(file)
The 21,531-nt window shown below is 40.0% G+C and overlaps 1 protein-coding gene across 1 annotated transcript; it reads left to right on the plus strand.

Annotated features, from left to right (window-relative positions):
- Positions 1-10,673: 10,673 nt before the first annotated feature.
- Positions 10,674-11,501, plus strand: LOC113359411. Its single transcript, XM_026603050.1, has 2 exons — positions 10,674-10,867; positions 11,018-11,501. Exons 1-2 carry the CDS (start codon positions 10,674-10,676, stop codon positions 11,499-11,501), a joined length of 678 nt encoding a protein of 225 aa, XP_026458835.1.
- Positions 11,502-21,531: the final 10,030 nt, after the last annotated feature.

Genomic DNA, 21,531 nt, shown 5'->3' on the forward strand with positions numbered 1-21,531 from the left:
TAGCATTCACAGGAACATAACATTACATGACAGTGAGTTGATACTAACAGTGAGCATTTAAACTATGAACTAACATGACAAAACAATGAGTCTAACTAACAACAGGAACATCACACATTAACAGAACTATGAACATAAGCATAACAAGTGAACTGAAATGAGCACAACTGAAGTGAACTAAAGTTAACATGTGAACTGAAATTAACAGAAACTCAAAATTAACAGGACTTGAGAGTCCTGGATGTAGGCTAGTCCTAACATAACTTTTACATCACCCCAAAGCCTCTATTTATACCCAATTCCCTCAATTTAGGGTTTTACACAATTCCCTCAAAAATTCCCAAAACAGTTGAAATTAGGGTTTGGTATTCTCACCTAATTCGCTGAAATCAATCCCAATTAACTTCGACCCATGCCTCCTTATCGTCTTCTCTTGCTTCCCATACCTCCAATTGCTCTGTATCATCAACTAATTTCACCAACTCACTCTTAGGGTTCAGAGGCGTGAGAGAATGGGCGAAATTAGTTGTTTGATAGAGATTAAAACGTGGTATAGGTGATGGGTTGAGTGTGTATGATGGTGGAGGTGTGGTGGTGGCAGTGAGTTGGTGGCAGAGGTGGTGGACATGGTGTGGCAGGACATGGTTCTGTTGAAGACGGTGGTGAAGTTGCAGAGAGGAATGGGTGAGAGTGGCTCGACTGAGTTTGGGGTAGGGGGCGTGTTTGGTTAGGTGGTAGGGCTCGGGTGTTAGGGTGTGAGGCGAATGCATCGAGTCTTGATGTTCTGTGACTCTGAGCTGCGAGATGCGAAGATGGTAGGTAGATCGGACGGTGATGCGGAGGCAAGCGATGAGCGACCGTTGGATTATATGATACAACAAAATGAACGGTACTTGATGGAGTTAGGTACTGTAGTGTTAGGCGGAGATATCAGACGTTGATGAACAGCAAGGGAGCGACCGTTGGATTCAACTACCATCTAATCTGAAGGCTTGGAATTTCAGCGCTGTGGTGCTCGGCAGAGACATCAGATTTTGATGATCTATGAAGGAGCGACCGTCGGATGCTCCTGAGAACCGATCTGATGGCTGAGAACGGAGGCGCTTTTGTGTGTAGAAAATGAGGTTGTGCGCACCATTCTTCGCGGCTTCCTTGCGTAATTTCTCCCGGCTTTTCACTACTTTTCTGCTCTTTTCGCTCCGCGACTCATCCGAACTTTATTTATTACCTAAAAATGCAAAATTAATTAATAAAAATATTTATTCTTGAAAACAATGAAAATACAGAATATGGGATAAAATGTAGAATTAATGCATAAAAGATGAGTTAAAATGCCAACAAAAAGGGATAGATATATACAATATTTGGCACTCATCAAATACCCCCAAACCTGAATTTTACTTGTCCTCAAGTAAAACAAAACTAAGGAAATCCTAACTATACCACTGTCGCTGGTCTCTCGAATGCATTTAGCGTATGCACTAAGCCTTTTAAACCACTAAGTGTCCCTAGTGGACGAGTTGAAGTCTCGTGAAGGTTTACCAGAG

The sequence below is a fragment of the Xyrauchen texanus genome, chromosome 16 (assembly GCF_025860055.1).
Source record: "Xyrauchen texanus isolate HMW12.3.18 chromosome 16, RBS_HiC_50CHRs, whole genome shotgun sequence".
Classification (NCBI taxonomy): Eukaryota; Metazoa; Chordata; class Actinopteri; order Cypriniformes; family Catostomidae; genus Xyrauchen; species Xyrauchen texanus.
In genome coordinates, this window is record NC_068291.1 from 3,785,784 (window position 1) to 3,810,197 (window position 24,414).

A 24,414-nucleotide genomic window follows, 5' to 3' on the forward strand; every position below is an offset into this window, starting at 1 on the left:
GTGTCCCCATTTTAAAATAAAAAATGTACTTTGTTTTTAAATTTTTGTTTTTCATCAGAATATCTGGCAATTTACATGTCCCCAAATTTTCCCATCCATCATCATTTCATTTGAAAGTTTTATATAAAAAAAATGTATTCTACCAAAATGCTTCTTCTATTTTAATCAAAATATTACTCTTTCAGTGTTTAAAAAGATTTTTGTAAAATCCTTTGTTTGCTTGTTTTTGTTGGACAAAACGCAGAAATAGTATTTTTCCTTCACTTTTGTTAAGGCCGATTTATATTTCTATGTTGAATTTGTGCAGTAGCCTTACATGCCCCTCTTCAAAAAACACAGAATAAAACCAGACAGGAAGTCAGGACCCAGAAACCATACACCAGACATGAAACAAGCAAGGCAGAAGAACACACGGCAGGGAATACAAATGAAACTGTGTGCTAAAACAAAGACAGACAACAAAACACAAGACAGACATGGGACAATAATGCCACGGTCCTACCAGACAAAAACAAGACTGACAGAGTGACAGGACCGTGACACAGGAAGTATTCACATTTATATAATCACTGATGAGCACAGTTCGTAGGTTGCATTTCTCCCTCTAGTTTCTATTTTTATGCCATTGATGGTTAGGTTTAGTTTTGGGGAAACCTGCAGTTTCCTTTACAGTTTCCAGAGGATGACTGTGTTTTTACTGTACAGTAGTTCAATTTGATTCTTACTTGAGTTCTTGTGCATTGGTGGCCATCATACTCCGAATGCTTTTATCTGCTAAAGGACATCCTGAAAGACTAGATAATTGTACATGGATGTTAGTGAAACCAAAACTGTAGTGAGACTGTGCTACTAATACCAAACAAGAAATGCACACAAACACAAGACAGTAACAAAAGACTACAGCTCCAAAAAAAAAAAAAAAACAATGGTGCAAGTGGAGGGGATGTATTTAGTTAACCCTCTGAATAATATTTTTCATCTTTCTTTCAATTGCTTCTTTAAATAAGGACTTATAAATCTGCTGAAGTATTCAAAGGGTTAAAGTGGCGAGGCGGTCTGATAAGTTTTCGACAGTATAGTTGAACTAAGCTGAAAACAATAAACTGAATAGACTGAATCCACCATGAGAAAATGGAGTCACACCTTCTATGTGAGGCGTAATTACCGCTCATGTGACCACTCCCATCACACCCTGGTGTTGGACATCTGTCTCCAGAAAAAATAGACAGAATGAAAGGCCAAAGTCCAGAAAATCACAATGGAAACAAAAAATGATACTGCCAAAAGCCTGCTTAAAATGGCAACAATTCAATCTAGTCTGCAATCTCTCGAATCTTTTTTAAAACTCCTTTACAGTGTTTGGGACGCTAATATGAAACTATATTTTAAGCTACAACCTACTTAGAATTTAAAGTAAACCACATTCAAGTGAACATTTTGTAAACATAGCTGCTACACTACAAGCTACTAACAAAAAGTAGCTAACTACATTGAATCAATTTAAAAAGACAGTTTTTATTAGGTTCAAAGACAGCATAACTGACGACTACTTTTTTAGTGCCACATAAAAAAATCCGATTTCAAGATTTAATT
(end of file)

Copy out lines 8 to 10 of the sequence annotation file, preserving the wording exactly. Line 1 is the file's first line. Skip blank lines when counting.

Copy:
The sequence below is a fragment of the Xyrauchen texanus genome, chromosome 16 (assembly GCF_025860055.1).
Source record: "Xyrauchen texanus isolate HMW12.3.18 chromosome 16, RBS_HiC_50CHRs, whole genome shotgun sequence".
Classification (NCBI taxonomy): Eukaryota; Metazoa; Chordata; class Actinopteri; order Cypriniformes; family Catostomidae; genus Xyrauchen; species Xyrauchen texanus.